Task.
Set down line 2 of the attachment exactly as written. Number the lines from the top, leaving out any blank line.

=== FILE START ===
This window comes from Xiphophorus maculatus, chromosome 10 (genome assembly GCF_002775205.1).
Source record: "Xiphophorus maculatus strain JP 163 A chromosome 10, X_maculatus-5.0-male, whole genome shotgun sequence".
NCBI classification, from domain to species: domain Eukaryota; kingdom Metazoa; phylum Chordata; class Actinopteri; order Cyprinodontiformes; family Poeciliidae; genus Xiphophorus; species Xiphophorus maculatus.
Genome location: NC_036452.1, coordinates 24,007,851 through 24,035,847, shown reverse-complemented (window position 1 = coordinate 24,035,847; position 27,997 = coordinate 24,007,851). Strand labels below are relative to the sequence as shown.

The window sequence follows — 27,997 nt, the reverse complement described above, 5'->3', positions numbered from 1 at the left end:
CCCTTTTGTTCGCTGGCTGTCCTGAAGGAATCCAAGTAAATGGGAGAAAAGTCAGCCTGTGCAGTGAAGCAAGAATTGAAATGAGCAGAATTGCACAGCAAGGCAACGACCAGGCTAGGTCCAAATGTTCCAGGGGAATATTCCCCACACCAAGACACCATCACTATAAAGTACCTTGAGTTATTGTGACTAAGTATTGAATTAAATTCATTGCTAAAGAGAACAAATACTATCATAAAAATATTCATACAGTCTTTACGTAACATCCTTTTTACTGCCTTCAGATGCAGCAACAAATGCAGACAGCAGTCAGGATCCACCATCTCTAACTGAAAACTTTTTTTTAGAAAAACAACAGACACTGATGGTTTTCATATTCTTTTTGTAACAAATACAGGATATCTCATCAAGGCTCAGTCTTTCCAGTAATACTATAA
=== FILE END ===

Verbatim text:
Source record: "Xiphophorus maculatus strain JP 163 A chromosome 10, X_maculatus-5.0-male, whole genome shotgun sequence".